By DoD News
By David Vergun
There are over 1,000 U.S. troops in Niger, and the U.S. embassy is still open, she said.
“We have paused on an interim basis some security cooperation efforts, and we’re not conducting military training right now, as things remain pretty fluid within Niger. And we continue to monitor what’s happening on the ground there,” she said.
Nigerien Gen. Abdourahamane Tchiani, a former chief of the country’s Presidential Guard, seized power from Nigerien President Mohamed Bazoum on July 26.
The Defense Department has paused military training in Niger and has also paused some additional security cooperation efforts as officials continue to monitor events on the ground, Singh said.
The United States continues to urge a diplomatic and peaceful resolution, she said.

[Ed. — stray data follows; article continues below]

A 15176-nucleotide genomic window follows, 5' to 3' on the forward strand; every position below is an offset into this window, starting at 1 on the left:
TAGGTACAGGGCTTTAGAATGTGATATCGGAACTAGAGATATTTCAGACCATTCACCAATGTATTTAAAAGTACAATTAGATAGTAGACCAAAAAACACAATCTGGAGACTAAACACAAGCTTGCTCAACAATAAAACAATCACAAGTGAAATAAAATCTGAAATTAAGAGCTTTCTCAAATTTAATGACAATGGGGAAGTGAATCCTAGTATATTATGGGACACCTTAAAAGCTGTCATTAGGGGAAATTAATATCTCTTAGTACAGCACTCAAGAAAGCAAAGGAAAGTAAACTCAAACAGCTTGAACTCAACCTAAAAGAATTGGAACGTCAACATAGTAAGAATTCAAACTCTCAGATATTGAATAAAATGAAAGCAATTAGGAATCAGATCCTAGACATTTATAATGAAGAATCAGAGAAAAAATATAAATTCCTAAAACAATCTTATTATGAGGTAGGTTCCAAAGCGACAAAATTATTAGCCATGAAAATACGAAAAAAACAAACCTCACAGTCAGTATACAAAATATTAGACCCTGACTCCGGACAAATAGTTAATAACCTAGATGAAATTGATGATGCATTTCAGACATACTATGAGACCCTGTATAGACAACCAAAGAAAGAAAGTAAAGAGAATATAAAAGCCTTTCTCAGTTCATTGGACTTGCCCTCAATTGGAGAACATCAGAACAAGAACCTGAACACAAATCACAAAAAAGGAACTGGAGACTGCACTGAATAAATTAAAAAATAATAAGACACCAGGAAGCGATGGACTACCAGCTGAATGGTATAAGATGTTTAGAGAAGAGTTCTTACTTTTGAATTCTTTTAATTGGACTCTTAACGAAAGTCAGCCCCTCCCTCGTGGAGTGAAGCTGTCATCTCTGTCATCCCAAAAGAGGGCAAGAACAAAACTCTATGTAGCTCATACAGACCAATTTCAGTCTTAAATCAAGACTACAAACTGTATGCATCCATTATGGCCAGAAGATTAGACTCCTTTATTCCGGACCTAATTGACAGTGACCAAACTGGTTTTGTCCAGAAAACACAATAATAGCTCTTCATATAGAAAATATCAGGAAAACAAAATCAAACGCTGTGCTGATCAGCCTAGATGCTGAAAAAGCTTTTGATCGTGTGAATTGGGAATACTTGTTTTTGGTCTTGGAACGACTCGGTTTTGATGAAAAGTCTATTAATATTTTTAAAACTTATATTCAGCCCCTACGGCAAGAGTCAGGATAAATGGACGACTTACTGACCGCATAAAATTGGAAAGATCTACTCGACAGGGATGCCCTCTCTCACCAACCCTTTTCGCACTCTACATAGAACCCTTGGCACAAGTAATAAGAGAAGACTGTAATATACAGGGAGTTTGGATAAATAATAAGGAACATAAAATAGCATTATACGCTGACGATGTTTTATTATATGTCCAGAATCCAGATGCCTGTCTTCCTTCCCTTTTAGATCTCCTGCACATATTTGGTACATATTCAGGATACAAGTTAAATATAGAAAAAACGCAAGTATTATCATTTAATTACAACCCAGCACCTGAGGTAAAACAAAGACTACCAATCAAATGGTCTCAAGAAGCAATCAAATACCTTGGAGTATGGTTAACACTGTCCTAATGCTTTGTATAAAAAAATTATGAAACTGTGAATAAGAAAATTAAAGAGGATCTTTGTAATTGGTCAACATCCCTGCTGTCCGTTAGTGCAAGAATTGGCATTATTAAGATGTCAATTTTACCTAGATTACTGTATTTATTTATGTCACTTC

“The fact that our force posture has not changed sends a message that we’re committed to the region. We’re committed to Niger,” Singh said. “The United States does not want to abandon Nigeriens that we’ve partnered with and that we’ve trained with over many years.”
Acting Deputy Secretary of State Victoria Nuland, who was in Niger yesterday, said she spoke by phone with Bazoum and met some of the military members who seized power in a push for a negotiated solution and restoration of democracy.
Nuland also said she raised concerns during her visit about threats to the security of Niger if support from Russia’s Wagner Group mercenaries is invited.
In an Aug. 3 statement, President Joe Biden called for Niger’s democracy to be preserved. “Defending fundamental democratic values and standing up for constitutional order, justice and the right of peaceful assembly are essential to the partnership between Niger and the United States. I call for President Bazoum and his family to be immediately released and for the preservation of Niger’s hard-earned democracy,” Biden said in the statement.